Kristopher Kluver:

For me, my wife and I weren't able to have kids and I wanna have purpose. So again, there's a tool that we've created called Life Changing Goal, but imagine a behave a big hair audacious goal from Jim Collins, but for your own personal. For me, mine is to introduce a million people to a new way of thinking impacting countless lives. That to me means that I'm not just on this earth taking up space. I would like to have an impact. And as such a book is one of those ways that can help it establishes reputability, but it also can help outreach. And it's a way to leverage that knowledge in some ways for different people. So does that kinda answer that?

Natasha Miller:

Yeah. You have two books and I understand what you just said and I appreciate it. And I think it's absolutely, the best way to put out a book is to be helpful to others. And it's also the best way to get someone to actually read the book if it's for them and not for you. Beyond those wonderful, like legacy leaving and helpful KPIs was there a okay, with this book, I wanna get this many clients, this many speaking gigs, I wanna sell this many. I wanna make this much. We are business people. I'm wondering if you had that in your mindset, along with the other nicer and softer and meaningful and legacy leaving types of feelings.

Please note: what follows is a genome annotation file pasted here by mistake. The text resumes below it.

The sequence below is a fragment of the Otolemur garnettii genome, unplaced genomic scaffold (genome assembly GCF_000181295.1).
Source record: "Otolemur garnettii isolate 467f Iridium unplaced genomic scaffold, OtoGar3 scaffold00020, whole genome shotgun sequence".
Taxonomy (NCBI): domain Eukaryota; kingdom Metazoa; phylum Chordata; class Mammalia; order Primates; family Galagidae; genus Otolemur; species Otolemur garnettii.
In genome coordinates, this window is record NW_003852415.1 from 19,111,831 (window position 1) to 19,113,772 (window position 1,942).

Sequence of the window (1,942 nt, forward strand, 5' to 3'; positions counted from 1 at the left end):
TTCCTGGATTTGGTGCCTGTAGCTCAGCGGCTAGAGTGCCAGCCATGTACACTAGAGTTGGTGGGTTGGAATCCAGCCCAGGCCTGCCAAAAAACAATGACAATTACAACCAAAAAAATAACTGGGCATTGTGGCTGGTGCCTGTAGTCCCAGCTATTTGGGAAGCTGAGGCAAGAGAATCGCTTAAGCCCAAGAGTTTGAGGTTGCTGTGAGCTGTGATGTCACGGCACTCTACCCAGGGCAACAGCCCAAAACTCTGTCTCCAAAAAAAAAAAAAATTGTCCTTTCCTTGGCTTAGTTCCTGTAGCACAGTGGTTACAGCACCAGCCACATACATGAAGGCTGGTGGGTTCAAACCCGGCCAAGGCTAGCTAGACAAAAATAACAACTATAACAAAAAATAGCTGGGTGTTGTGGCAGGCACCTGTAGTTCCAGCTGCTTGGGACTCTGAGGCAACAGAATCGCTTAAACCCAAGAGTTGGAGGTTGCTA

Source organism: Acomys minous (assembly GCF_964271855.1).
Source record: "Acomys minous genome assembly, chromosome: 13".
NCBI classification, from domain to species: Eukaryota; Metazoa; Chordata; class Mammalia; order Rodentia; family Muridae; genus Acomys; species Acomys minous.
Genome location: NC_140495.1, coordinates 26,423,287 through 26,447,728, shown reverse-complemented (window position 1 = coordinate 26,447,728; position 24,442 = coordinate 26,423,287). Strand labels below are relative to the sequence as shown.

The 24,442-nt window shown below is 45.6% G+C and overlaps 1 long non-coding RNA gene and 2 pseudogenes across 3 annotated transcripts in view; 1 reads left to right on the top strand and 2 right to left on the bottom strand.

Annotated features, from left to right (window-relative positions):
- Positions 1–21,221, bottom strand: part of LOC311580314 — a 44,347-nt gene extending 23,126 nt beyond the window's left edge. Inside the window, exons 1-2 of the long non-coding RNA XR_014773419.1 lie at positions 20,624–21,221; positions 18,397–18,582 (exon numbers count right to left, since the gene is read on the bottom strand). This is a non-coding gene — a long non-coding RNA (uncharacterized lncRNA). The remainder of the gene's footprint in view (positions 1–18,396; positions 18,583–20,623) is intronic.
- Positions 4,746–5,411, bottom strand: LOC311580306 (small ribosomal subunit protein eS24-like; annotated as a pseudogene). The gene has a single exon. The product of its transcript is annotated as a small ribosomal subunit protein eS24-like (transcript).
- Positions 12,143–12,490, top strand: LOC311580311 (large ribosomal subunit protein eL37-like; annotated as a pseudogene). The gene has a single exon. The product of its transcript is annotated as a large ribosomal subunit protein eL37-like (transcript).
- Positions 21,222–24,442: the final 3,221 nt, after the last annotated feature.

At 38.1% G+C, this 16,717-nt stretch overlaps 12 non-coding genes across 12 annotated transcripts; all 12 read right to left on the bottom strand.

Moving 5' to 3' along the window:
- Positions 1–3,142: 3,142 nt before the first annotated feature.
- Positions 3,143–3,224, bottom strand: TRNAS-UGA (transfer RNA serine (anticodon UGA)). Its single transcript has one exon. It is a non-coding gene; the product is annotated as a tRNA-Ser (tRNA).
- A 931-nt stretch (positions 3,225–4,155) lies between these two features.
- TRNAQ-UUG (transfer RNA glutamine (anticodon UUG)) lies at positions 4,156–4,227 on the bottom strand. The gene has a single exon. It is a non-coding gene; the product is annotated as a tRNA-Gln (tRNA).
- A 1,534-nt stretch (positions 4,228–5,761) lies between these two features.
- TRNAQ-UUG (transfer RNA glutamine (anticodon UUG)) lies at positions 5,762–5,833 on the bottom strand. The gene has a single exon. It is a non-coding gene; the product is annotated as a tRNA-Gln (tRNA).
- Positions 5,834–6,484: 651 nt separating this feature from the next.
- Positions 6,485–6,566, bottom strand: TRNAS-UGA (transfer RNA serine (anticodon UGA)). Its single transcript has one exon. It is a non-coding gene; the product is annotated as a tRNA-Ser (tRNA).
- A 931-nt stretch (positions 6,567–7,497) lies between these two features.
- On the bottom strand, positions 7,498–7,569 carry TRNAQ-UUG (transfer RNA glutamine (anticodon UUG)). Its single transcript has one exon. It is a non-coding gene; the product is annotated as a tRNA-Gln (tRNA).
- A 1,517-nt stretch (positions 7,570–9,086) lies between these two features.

Kristopher Kluver:

So absolutely there is. So I shifted my thinking about a year and a half ago. On ROI from a return on investment to a return on impact. I know and we talked briefly before on how you help drive companies to big dollars, but if people are crystal clear on their why, if they know on their heart every day, why am I driving this? They keep in mind the numbers and the metrics you're gonna make money like crazy. So to me, I genuinely want to have. And I feel that this is gonna work, but it also has the knock on effect of doing that. I will be very candid. I'm pretty dyslexic. So for the dyslexic guy to write a book, doesn't work very well.

Natasha Miller:

You probably had some help.

Kristopher Kluver:

Good storyteller, but this is where from a coaching perspective, you can look at Dan Sullivan, the idea who, not, how you get people to help you with that. And you get the very best, but the newest one, the life on your terms of fable is specifically written. To be a one leg book. So I was giving a talk down in the Caymans. I gave everybody a book, but anybody flying back would be able to read that entire book before they got back into the us within that there are specific calls to actions, there's intros, there's a lot of good, positive information to give to people, but it doesn't mean that I'm not looking for. I would like to build a business that's it's done intentionally, but with a combination of both.

Natasha Miller:

Do you think that it is important for someone to buy your book instead of receive it as a gift to get them to actually open it and read it?

Kristopher Kluver:

I don't know. Normally I would say the, if they buy it, it's gonna work. But I can tell you this group already, I've had a bunch of people call and say, love your book. That's a fun, interesting, quick story.

Natasha Miller:

Did you, is that group of people that have been giving you the responses they heard you speak before then you gave them the book?

Kristopher Kluver:

Yes.

Natasha Miller: